These historical accounts illustrate the universal human tendency to recognize certain similarities between ourselves and lower animals. In scientific jargon the tendency is termed anthropomorphism. It rests upon an implicit belief that other living creatures have the same kinds of psychological experiences as men and women. Probably many of the people who protested the killing of the circus elephant, Dolly, rationalized their objections by thinking of the precipitating event as an “accident.” They may have felt that the animal did not “mean” to injure the boy. Regardless of their reasoning, these individuals were reacting precisely as human beings have reacted for many centuries.
The difference is that our ancestors assumed that animals had a moral sense and that they either lived up to it or not. If an animal was guilty, it must be punished according to the same laws that applied to man. Today, we know a great deal more about the psychology of animals than our ancestors did and are in a position to know much better how a given animal should be treated. We should ask whether the offender is naturally vicious or whether it was goaded to violence by somebody’s cruelty or carelessness.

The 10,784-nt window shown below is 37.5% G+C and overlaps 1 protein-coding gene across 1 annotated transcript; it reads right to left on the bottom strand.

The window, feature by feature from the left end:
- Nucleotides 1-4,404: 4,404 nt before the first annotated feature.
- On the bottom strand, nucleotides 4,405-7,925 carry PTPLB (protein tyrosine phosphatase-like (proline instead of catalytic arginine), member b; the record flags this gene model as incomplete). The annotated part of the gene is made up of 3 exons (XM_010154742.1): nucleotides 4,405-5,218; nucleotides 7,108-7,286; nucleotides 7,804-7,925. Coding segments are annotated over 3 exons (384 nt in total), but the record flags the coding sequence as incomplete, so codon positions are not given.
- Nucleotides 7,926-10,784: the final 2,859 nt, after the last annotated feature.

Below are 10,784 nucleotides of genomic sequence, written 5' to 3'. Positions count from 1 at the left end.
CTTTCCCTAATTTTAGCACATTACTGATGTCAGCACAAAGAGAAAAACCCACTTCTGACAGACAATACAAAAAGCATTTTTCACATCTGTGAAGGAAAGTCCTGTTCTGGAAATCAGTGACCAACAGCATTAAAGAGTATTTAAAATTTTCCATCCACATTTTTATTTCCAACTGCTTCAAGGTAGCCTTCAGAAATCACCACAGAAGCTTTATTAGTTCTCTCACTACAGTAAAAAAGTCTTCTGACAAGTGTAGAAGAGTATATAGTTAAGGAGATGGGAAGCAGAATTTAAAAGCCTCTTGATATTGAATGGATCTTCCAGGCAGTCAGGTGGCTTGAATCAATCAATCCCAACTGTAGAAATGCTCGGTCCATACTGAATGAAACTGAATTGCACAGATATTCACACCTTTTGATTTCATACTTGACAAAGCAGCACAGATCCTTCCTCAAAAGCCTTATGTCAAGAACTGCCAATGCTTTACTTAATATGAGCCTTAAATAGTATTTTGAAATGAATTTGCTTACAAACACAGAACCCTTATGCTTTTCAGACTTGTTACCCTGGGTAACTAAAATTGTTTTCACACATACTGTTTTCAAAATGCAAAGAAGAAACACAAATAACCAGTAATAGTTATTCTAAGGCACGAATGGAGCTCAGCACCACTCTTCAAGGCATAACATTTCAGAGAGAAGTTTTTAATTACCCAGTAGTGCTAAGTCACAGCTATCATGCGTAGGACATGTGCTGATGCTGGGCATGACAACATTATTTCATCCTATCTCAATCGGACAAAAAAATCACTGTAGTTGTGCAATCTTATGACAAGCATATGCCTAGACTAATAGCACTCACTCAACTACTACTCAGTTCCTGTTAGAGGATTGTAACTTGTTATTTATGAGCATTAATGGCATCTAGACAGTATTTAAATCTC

The emphasis today is on proper precautions and laws to ensure public safety. Society demands that a dangerous animal be put where it can do no harm; but it also demands that the animal be treated humanely.